I’ve been trying to write this post for months.
I spent the better part of this year filling the pulpit at a very small church in rural Georgia. One Sunday in July, as I drove down the country highway back home, I saw something in the distance that was unusual, and caught my attention. The first thing that I could clearly discern were confederate flags hoisted up along the front of an otherwise unassuming roadside building. Then I noticed three men with cowboy hats on holding signs up toward the cars approaching in the other direction. As I came closer, they turned in a swift, choreographed motion, and my stomach dropped and my mouth dried up and for a moment, I froze. The signs read, “Black Lives Don’t Matter,” and “Only White Lives Matter.”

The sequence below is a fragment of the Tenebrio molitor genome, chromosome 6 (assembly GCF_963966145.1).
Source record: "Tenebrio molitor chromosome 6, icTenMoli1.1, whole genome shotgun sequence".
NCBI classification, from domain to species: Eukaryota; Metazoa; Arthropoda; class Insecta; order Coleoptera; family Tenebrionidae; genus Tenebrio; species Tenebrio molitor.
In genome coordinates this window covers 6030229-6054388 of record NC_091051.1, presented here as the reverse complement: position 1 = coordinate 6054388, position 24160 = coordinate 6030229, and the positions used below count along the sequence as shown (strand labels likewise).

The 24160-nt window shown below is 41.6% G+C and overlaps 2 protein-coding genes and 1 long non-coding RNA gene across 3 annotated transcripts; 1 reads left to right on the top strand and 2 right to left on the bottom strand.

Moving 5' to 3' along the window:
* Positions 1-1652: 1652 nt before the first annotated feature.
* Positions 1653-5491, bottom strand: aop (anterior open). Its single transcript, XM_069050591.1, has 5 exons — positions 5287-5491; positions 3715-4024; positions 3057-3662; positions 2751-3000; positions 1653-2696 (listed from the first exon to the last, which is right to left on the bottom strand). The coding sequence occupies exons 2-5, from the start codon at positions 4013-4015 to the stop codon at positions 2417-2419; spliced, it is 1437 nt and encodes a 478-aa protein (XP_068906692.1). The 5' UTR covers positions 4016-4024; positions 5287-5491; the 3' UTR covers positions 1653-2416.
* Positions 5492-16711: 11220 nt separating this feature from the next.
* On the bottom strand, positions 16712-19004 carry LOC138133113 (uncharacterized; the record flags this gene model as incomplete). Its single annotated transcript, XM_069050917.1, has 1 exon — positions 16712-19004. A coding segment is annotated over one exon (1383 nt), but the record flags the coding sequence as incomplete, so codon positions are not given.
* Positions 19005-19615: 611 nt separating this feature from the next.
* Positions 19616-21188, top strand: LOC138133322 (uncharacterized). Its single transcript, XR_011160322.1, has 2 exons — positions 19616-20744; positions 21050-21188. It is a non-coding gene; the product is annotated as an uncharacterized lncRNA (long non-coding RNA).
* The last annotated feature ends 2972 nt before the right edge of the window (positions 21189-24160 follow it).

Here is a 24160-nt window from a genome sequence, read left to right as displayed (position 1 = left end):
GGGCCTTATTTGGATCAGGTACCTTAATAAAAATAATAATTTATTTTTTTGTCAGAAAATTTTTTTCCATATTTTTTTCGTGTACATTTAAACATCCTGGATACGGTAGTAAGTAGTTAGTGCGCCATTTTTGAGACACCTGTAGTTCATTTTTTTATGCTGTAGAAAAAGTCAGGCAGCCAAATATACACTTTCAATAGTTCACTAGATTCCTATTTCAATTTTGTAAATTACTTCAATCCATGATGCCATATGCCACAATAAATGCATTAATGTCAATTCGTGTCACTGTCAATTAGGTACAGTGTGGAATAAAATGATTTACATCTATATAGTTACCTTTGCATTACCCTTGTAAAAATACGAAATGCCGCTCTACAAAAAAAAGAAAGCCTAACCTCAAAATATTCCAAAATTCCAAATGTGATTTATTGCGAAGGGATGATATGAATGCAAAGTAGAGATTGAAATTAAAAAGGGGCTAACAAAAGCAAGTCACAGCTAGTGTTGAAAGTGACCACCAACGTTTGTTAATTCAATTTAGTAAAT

I drove along in shock, until at some point I called my husband and burst into tears, recounting what I’d seen. I was nauseous. I cried the rest of the way home. I cried as I packed our bags for our honeymoon. I cried for Trayvon Martin, Michael Brown, Eric Garner, Tamir Rice, Sandra Bland, Alton Sterling, Philando Castile. I cried for the families of color who would be subjected to that hatred as they made their way home from church. I cried for the children in the backseats of passing cars, excited to practice their reading skills only to sound-out phrases no child should ever hear or see. I cried because it made me afraid. I wanted to stop, to get out of my car, to yell and scream and swear, to speak up and speak out, but I was genuinely and truly afraid for my life. I never wanted to see those men again.